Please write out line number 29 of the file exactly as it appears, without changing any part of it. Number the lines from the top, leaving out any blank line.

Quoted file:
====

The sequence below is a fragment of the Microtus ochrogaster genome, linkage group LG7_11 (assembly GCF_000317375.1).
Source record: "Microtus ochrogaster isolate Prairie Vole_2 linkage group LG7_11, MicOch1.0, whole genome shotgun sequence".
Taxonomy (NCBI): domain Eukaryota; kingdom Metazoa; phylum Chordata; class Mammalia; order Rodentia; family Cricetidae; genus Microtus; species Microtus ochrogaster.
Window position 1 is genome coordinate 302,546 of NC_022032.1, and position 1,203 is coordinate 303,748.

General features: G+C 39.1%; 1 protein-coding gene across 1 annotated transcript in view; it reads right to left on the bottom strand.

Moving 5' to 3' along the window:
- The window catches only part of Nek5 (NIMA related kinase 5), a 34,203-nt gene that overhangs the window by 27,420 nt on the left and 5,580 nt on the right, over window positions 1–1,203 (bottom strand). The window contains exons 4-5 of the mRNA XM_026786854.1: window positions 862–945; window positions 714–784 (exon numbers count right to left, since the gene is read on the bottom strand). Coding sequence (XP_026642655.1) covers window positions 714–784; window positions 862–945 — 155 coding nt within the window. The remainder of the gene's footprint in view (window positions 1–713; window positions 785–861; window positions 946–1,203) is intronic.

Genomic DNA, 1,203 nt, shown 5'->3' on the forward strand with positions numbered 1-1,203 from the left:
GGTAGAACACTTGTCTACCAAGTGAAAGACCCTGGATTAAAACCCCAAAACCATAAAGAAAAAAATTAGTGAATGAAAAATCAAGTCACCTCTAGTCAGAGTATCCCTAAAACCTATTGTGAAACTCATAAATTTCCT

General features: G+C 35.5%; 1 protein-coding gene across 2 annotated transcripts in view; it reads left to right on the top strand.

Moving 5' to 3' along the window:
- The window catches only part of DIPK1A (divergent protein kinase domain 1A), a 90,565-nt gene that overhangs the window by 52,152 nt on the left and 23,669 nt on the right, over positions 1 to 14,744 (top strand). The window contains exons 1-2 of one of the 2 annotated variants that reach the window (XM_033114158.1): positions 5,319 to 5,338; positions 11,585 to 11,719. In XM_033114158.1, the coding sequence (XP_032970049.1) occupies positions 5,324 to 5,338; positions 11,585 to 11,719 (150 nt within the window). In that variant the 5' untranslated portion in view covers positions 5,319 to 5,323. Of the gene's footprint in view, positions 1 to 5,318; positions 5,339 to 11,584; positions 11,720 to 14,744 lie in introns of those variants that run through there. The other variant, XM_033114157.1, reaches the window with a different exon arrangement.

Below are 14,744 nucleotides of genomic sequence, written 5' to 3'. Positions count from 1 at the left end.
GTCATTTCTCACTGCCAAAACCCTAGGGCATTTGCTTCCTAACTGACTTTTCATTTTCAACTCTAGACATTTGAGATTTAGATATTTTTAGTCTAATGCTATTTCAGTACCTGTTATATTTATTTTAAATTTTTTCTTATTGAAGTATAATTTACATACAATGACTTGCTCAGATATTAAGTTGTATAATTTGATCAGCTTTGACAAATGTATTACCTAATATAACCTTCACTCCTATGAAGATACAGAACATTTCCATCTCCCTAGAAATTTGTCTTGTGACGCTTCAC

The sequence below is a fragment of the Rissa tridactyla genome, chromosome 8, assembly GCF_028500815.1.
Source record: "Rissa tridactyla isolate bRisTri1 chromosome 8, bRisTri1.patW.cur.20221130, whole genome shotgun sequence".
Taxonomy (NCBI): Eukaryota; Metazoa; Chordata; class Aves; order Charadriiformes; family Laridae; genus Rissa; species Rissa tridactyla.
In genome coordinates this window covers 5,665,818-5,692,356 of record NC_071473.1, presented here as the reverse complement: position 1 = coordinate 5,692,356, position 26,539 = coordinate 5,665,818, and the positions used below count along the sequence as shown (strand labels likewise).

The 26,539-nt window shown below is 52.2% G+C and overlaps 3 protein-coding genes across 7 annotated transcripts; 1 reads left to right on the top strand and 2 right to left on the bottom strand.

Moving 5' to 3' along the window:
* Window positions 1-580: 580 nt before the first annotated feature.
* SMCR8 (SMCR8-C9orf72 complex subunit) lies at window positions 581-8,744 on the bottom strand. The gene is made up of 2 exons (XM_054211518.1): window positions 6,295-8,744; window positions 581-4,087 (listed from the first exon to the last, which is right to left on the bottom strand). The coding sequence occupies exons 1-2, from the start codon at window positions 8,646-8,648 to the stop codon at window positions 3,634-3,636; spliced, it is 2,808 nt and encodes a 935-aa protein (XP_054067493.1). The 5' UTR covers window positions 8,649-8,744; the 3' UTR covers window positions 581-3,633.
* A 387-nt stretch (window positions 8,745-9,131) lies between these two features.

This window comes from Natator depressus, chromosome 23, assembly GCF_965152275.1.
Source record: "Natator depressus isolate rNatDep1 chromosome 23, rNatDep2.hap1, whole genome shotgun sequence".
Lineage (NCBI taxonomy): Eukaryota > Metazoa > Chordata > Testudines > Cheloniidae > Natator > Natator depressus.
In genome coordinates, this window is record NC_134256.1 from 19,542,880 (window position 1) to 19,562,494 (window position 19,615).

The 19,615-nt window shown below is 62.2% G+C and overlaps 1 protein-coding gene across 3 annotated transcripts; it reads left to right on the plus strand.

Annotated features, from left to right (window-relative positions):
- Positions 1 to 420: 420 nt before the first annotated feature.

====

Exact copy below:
Annotated features, from left to right (window-relative positions):